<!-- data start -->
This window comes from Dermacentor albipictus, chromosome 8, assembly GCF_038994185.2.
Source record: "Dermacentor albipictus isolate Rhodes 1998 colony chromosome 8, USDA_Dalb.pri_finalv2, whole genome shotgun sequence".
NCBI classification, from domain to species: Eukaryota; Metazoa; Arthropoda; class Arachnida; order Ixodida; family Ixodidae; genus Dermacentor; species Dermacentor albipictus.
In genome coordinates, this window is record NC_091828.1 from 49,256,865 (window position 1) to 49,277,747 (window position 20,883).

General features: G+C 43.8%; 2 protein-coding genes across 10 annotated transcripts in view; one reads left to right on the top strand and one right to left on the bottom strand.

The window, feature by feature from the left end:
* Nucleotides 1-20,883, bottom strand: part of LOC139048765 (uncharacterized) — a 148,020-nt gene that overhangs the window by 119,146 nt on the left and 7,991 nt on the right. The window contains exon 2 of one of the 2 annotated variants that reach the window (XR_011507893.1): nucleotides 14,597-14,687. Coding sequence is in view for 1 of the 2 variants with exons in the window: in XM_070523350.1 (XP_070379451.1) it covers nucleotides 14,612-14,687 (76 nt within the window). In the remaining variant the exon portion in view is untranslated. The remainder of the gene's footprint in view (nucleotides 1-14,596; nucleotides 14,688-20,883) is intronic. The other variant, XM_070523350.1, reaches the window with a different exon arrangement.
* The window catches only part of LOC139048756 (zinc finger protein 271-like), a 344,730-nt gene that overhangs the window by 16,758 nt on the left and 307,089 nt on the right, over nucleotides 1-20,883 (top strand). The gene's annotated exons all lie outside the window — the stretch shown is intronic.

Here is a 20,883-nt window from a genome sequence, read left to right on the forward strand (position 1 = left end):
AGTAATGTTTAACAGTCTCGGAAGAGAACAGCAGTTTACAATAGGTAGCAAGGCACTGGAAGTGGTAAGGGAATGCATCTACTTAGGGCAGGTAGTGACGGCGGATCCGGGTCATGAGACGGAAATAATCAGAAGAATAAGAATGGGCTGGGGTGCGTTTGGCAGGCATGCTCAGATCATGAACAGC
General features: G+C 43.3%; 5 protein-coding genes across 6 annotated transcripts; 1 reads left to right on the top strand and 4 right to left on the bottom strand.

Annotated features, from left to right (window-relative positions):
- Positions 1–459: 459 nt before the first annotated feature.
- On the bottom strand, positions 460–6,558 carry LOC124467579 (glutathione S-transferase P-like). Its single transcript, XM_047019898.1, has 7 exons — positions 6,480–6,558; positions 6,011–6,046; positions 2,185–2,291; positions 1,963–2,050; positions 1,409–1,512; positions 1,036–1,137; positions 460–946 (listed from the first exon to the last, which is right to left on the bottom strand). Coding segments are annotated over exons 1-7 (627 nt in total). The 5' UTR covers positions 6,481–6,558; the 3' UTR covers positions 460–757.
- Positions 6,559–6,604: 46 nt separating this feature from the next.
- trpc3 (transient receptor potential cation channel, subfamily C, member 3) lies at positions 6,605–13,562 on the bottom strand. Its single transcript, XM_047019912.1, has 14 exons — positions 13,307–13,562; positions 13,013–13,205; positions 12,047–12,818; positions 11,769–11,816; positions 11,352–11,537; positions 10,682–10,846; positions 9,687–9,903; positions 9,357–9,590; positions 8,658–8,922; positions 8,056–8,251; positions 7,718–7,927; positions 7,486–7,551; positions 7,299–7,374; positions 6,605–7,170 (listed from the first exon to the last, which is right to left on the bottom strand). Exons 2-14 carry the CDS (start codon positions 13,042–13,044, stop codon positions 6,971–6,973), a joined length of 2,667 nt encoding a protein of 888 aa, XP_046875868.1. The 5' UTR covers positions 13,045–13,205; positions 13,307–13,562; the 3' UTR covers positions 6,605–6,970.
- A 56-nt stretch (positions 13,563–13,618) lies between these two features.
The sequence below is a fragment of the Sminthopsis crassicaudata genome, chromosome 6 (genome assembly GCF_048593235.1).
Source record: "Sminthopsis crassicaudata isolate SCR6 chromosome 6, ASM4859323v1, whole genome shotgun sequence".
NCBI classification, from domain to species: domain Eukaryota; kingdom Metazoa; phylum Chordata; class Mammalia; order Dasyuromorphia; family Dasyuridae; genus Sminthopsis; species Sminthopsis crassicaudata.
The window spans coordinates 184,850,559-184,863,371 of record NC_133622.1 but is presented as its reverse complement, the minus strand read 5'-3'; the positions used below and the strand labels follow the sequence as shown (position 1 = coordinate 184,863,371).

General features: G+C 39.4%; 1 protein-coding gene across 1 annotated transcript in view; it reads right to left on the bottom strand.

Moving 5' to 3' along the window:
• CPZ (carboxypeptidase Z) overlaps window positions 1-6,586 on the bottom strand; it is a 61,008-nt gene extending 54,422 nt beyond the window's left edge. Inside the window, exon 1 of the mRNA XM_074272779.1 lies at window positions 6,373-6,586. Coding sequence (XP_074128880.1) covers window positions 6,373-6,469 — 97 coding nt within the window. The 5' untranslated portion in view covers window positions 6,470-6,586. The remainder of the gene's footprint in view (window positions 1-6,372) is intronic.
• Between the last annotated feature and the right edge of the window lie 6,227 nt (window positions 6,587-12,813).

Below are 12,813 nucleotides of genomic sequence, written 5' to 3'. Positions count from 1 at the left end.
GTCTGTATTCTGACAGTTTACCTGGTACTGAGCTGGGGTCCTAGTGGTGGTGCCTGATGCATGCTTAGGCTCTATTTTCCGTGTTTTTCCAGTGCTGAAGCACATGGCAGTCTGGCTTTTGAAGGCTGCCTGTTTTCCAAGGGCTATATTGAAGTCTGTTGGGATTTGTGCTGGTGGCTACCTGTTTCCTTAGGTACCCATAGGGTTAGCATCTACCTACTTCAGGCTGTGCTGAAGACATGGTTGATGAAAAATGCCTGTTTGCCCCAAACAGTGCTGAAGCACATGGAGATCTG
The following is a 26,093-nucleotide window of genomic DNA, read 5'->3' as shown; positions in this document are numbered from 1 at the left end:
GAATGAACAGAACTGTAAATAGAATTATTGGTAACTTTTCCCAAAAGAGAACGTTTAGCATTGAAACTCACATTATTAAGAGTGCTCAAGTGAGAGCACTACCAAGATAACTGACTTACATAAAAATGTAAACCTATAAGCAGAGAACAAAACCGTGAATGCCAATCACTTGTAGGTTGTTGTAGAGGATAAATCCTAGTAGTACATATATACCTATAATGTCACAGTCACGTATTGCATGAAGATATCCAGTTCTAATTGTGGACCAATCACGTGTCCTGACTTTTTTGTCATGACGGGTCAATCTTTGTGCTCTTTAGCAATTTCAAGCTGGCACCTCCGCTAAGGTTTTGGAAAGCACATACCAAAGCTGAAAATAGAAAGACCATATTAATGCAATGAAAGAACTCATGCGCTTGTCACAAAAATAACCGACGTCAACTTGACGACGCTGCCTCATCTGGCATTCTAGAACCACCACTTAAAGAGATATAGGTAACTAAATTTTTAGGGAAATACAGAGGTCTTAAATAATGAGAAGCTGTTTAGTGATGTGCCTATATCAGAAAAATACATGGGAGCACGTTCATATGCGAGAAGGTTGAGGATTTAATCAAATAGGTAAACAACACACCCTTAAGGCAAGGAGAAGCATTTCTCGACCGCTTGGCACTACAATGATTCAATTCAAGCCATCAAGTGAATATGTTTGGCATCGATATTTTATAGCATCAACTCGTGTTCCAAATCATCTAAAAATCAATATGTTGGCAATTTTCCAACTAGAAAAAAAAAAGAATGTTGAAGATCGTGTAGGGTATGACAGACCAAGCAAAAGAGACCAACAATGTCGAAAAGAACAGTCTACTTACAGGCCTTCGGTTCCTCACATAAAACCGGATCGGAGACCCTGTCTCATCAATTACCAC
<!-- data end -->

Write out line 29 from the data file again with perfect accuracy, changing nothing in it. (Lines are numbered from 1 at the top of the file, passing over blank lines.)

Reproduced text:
GAATGAACAGAACTGTAAATAGAATTATTGGTAACTTTTCCCAAAAGAGAACGTTTAGCATTGAAACTCACATTATTAAGAGTGCTCAAGTGAGAGCACTACCAAGATAACTGACTTACATAAAAATGTAAACCTATAAGCAGAGAACAAAACCGTGAATGCCAATCACTTGTAGGTTGTTGTAGAGGATAAATCCTAGTAGTACATATATACCTATAATGTCACAGTCACGTATTGCATGAAGATATCCAGTTCTAATTGTGGACCAATCACGTGTCCTGACTTTTTTGTCATGACGGGTCAATCTTTGTGCTCTTTAGCAATTTCAAGCTGGCACCTCCGCTAAGGTTTTGGAAAGCACATACCAAAGCTGAAAATAGAAAGACCATATTAATGCAATGAAAGAACTCATGCGCTTGTCACAAAAATAACCGACGTCAACTTGACGACGCTGCCTCATCTGGCATTCTAGAACCACCACTTAAAGAGATATAGGTAACTAAATTTTTAGGGAAATACAGAGGTCTTAAATAATGAGAAGCTGTTTAGTGATGTGCCTATATCAGAAAAATACATGGGAGCACGTTCATATGCGAGAAGGTTGAGGATTTAATCAAATAGGTAAACAACACACCCTTAAGGCAAGGAGAAGCATTTCTCGACCGCTTGGCACTACAATGATTCAATTCAAGCCATCAAGTGAATATGTTTGGCATCGATATTTTATAGCATCAACTCGTGTTCCAAATCATCTAAAAATCAATATGTTGGCAATTTTCCAACTAGAAAAAAAAAAGAATGTTGAAGATCGTGTAGGGTATGACAGACCAAGCAAAAGAGACCAACAATGTCGAAAAGAACAGTCTACTTACAGGCCTTCGGTTCCTCACATAAAACCGGATCGGAGACCCTGTCTCATCAATTACCAC